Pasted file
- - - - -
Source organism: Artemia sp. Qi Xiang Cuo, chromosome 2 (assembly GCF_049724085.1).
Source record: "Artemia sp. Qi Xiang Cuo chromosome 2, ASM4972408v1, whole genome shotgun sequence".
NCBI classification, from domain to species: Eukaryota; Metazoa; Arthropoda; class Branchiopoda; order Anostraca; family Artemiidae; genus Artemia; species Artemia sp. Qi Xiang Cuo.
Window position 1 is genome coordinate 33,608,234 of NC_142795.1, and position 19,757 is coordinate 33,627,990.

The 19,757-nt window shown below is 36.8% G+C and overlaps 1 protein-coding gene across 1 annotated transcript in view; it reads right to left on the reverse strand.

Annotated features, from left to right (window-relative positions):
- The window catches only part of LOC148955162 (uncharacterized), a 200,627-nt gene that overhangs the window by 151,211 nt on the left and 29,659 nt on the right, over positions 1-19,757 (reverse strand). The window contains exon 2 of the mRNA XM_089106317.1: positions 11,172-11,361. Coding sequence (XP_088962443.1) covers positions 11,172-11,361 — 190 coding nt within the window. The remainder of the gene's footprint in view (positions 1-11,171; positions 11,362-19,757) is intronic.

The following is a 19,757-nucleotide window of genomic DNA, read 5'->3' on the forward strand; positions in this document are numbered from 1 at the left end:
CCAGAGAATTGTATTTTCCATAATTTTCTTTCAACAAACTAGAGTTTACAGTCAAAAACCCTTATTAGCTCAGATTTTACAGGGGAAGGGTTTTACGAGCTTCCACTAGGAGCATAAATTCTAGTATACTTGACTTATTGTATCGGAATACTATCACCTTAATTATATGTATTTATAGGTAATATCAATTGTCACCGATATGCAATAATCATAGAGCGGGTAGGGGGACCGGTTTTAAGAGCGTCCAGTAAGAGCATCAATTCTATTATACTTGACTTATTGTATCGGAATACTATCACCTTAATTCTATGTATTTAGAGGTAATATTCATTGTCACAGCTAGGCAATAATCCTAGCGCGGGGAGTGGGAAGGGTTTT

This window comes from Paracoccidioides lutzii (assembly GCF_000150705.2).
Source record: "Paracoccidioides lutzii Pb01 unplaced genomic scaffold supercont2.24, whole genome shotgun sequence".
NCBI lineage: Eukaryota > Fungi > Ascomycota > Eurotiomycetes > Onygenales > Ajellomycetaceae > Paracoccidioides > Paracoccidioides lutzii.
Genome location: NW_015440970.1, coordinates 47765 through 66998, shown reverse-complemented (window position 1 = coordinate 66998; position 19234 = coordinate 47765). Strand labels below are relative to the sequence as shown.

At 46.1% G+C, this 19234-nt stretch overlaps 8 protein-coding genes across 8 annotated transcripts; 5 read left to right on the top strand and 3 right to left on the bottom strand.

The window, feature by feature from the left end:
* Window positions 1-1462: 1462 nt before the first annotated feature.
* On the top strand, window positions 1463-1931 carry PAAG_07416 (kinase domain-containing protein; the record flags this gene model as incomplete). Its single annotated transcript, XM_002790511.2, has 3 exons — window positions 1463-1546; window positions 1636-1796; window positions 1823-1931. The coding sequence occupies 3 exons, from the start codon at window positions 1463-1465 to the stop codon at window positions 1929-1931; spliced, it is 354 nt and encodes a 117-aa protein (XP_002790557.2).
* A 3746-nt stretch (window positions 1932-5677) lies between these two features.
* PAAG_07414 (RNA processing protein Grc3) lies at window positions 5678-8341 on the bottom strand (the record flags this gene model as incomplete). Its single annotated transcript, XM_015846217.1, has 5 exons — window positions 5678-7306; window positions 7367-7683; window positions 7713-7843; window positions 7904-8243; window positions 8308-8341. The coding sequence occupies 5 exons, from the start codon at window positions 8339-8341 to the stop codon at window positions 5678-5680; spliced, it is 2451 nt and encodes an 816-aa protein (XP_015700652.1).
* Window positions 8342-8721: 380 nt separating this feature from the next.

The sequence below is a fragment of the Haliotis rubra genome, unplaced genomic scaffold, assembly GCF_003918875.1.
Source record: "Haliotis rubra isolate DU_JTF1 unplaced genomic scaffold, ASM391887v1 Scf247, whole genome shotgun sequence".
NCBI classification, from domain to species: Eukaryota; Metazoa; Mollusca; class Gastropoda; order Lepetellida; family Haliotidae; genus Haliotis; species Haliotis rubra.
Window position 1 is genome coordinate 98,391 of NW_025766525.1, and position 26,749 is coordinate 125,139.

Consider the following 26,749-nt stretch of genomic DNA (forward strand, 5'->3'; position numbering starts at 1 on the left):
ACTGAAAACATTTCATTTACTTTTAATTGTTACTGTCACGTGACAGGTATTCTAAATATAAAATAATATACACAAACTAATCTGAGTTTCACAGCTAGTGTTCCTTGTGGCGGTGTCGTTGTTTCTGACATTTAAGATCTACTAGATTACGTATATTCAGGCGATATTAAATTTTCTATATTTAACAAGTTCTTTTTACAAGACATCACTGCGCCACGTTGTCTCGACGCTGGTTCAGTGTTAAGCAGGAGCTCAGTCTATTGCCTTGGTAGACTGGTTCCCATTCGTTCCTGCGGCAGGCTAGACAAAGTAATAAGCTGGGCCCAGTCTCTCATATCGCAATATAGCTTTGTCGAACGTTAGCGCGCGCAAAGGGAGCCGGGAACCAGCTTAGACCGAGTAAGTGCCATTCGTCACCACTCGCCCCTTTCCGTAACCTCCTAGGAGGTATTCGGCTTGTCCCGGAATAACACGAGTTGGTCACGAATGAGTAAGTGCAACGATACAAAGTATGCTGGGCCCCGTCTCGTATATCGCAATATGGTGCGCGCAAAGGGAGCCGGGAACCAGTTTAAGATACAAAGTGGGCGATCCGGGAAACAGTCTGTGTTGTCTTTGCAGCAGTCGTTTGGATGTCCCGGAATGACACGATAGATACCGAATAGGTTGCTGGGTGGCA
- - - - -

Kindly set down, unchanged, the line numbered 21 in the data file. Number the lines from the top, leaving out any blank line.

The sequence below is a fragment of the Haliotis rubra genome, unplaced genomic scaffold, assembly GCF_003918875.1.